Yahoo Search Búsqueda en la Web

  1. Cerca de 44 resultados de búsqueda

  1. 1163, Magnus V of Norway, the son of a daughter of a previous ruler, ascended to the throne. He was supported by the church, but despite initial success, and the first example of a codified law of succession (allowing his own cognatic heirship), he was overthrown by putative male-line members of the old royal dynasty.

  2. 02/10/2022 · Alemania, Dinamarca y Noruega suministrarán 16 cañones autopropulsados de 155 milímetros de calibre a Ucrania el próximo año, en un intento de reforzar su arsenal militar pesado para ...

  3. Norges teknisk-naturvitenskapelige universitet. Campuser i Trondheim, Gjøvik og Ålesund. NTNU har 40000 studenter og hovedansvar for den høyere teknologiutdanningen i Norge.

  4. › wiki › Charles_XVCharles XV - Wikipedia

    The present king, Harald V of Norway, is Charles's great-great-grandson, through his father and mother. Honours National decorations. Knight and Commander of the Seraphim, with Collar, 3 May 1826; Knight of the Order of Charles XIII, 3 May 1826; Commander Grand Cross of the Sword, 3 May 1826; Commander Grand Cross of the Polar Star, 3 May 1826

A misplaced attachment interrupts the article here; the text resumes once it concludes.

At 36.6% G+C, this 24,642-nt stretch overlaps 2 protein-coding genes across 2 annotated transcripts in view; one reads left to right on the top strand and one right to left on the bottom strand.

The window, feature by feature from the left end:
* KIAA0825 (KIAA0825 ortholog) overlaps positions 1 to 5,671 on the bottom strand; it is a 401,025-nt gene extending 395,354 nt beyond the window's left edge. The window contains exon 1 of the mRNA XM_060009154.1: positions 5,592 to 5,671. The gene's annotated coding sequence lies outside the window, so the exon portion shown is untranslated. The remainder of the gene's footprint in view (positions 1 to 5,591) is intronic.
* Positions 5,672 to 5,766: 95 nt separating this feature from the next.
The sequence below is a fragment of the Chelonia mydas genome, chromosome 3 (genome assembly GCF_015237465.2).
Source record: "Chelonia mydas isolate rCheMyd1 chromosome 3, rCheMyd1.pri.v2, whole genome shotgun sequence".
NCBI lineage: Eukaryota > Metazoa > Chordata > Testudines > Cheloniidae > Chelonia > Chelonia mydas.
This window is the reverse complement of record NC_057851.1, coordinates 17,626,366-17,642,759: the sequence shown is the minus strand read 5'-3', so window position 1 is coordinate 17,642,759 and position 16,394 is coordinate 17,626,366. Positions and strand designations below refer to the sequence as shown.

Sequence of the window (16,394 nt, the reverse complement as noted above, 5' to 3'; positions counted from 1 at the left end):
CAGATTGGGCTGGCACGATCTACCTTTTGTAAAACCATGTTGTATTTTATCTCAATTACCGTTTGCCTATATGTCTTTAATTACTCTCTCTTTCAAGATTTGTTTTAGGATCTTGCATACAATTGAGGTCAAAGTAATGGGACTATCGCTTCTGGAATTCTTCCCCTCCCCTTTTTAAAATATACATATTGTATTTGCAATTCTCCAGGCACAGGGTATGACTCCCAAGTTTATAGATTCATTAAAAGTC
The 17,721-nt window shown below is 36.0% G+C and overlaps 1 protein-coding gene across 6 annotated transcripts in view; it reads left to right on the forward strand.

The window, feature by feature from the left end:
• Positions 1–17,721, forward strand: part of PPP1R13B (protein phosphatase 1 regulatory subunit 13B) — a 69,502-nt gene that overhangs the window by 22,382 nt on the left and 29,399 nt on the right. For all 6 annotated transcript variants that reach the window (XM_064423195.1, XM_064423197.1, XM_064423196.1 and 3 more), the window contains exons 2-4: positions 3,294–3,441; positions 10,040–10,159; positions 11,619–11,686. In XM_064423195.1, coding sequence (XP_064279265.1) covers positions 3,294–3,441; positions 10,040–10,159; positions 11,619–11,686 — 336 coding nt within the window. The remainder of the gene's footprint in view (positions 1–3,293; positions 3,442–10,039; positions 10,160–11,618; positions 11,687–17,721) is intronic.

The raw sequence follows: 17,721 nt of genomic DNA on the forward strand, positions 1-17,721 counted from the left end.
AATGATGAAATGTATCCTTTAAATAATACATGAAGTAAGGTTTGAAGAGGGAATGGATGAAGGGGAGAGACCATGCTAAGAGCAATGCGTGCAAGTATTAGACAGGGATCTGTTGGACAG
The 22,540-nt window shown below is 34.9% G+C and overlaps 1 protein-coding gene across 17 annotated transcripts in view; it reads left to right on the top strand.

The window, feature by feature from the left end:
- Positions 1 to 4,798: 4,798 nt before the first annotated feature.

5. Infancy. Margaret, Maid of Norway, was the only child of King Eric II of Norway and his first wife, Margaret, daughter of King Alexander III of Scotland. She was born in Tønsberg, a coastal town in southeastern Norway, between March and 9 April 1283, when her mother died, apparently from the complications of childbirth.

  6. Olaf is generally held to have been the driving force behind Norway's final conversion to Christianity. Furthermore, he was in 1031 revered as Rex Perpetuus Norvegiae ("Eternal King of Norway"), and subsequently, the 1163 Succession Law stated that all kings after Olaf II's son, Magnus I , were not independent monarchs, but vassals holding Norway as a fief from Saint Olaf.

  7. During repeated periods of glaciation in the Great Ice Age of the Quaternary Period (i.e., about the last 2.6 million years), the scouring action of glaciers tonguing down the V-shaped valleys that were then part of the landscape created the magnificent U-shaped drowned fjords that now grace the western coast of Norway.